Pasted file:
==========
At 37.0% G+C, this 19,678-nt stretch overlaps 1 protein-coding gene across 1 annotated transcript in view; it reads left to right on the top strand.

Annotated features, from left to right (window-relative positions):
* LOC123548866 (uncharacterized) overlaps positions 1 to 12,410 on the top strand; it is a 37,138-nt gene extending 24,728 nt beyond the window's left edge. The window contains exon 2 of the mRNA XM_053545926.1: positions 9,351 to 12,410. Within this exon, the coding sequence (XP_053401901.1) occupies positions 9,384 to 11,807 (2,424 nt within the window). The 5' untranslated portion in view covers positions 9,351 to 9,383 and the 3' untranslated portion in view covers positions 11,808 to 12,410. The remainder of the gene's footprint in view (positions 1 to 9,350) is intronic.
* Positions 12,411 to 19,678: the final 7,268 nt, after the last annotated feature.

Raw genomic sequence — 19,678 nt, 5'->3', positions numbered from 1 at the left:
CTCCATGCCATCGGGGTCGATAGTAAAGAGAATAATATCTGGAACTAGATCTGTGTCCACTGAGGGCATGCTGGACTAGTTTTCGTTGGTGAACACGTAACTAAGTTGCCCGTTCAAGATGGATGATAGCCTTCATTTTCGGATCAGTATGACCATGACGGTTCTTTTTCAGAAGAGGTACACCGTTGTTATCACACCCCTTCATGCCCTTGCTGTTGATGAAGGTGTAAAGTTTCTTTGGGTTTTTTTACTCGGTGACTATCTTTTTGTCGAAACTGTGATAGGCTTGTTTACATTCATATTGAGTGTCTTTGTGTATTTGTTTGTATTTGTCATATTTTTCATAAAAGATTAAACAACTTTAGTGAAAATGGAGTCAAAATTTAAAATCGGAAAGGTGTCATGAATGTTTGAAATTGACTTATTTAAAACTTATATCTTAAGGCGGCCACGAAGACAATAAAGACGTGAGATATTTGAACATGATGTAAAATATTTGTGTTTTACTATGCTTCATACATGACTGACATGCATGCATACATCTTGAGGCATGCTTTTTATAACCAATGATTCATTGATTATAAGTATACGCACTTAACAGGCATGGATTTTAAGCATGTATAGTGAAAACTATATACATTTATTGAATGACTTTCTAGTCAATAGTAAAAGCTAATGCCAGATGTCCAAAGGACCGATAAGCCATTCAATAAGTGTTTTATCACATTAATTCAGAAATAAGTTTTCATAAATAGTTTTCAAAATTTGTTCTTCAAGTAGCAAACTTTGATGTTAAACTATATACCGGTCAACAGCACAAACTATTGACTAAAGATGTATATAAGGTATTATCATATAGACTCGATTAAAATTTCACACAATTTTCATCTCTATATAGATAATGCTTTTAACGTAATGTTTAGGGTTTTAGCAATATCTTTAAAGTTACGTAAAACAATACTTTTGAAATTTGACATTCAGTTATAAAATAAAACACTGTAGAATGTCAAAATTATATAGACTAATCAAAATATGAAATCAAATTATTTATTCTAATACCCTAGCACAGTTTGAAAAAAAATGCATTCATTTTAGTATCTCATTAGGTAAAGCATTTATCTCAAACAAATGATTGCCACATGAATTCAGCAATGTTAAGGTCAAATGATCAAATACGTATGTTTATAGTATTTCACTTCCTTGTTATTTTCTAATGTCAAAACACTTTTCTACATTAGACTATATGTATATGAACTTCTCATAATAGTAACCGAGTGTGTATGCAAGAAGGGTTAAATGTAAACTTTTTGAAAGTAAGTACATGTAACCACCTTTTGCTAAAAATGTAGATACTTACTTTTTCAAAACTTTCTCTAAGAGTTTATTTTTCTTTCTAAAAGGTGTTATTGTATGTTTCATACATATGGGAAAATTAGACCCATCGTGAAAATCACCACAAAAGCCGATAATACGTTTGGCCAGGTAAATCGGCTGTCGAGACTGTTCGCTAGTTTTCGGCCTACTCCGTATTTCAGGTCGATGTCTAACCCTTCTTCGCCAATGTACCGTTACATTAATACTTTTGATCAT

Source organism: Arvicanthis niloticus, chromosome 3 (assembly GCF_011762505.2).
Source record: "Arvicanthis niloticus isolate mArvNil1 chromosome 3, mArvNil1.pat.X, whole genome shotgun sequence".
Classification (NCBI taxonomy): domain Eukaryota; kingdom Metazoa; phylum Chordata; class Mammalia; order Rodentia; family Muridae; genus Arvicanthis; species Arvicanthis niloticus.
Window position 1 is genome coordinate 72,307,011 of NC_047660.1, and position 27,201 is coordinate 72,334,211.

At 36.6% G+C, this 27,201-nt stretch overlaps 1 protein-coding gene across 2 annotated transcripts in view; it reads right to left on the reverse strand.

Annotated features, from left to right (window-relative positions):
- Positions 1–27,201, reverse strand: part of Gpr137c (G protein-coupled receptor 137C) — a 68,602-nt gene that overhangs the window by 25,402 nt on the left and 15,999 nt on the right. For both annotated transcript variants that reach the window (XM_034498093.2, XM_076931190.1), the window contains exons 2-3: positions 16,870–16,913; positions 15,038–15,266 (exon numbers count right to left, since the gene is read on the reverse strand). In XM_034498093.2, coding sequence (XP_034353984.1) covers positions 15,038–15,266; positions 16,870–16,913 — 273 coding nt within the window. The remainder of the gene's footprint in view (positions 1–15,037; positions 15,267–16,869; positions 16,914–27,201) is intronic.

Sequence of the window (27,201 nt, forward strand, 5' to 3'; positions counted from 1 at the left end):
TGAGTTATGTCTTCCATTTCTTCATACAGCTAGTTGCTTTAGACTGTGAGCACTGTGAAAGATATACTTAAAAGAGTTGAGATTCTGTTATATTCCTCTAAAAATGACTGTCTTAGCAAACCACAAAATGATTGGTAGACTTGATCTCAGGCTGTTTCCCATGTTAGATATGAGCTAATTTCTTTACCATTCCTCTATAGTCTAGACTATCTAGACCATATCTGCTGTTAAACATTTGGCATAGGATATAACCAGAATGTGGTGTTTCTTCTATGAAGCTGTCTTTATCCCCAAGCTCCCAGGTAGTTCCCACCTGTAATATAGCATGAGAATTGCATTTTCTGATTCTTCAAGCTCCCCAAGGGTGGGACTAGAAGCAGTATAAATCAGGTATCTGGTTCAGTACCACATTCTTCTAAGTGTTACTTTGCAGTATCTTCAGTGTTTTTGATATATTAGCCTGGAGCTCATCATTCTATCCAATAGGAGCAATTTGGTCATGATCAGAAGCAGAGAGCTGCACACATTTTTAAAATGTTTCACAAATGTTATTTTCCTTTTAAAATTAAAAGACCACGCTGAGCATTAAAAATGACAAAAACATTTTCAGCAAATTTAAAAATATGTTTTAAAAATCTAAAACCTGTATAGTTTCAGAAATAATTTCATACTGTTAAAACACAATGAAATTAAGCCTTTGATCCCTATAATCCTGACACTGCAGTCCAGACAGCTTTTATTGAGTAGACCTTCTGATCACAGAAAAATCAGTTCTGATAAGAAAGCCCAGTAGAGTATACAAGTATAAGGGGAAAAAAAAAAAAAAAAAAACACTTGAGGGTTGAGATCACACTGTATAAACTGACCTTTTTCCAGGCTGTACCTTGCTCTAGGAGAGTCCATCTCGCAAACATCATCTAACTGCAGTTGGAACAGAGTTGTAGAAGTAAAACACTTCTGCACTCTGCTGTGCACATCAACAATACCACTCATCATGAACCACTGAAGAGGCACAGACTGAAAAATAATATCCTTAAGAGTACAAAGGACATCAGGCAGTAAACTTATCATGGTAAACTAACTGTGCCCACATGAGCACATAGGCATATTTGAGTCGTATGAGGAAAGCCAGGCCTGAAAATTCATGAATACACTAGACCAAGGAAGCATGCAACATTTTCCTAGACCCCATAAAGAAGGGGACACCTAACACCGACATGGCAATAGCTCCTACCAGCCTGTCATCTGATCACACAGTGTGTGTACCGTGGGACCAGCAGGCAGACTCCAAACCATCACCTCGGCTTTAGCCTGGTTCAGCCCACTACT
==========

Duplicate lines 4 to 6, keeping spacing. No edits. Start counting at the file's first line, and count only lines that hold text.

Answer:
* Positions 12,411 to 19,678: the final 7,268 nt, after the last annotated feature.

Raw genomic sequence — 19,678 nt, 5'->3', positions numbered from 1 at the left:
CTCCATGCCATCGGGGTCGATAGTAAAGAGAATAATATCTGGAACTAGATCTGTGTCCACTGAGGGCATGCTGGACTAGTTTTCGTTGGTGAACACGTAACTAAGTTGCCCGTTCAAGATGGATGATAGCCTTCATTTTCGGATCAGTATGACCATGACGGTTCTTTTTCAGAAGAGGTACACCGTTGTTATCACACCCCTTCATGCCCTTGCTGTTGATGAAGGTGTAAAGTTTCTTTGGGTTTTTTTACTCGGTGACTATCTTTTTGTCGAAACTGTGATAGGCTTGTTTACATTCATATTGAGTGTCTTTGTGTATTTGTTTGTATTTGTCATATTTTTCATAAAAGATTAAACAACTTTAGTGAAAATGGAGTCAAAATTTAAAATCGGAAAGGTGTCATGAATGTTTGAAATTGACTTATTTAAAACTTATATCTTAAGGCGGCCACGAAGACAATAAAGACGTGAGATATTTGAACATGATGTAAAATATTTGTGTTTTACTATGCTTCATACATGACTGACATGCATGCATACATCTTGAGGCATGCTTTTTATAACCAATGATTCATTGATTATAAGTATACGCACTTAACAGGCATGGATTTTAAGCATGTATAGTGAAAACTATATACATTTATTGAATGACTTTCTAGTCAATAGTAAAAGCTAATGCCAGATGTCCAAAGGACCGATAAGCCATTCAATAAGTGTTTTATCACATTAATTCAGAAATAAGTTTTCATAAATAGTTTTCAAAATTTGTTCTTCAAGTAGCAAACTTTGATGTTAAACTATATACCGGTCAACAGCACAAACTATTGACTAAAGATGTATATAAGGTATTATCATATAGACTCGATTAAAATTTCACACAATTTTCATCTCTATATAGATAATGCTTTTAACGTAATGTTTAGGGTTTTAGCAATATCTTTAAAGTTACGTAAAACAATACTTTTGAAATTTGACATTCAGTTATAAAATAAAACACTGTAGAATGTCAAAATTATATAGACTAATCAAAATATGAAATCAAATTATTTATTCTAATACCCTAGCACAGTTTGAAAAAAAATGCATTCATTTTAGTATCTCATTAGGTAAAGCATTTATCTCAAACAAATGATTGCCACATGAATTCAGCAATGTTAAGGTCAAATGATCAAATACGTATGTTTATAGTATTTCACTTCCTTGTTATTTTCTAATGTCAAAACACTTTTCTACATTAGACTATATGTATATGAACTTCTCATAATAGTAACCGAGTGTGTATGCAAGAAGGGTTAAATGTAAACTTTTTGAAAGTAAGTACATGTAACCACCTTTTGCTAAAAATGTAGATACTTACTTTTTCAAAACTTTCTCTAAGAGTTTATTTTTCTTTCTAAAAGGTGTTATTGTATGTTTCATACATATGGGAAAATTAGACCCATCGTGAAAATCACCACAAAAGCCGATAATACGTTTGGCCAGGTAAATCGGCTGTCGAGACTGTTCGCTAGTTTTCGGCCTACTCCGTATTTCAGGTCGATGTCTAACCCTTCTTCGCCAATGTACCGTTACATTAATACTTTTGATCAT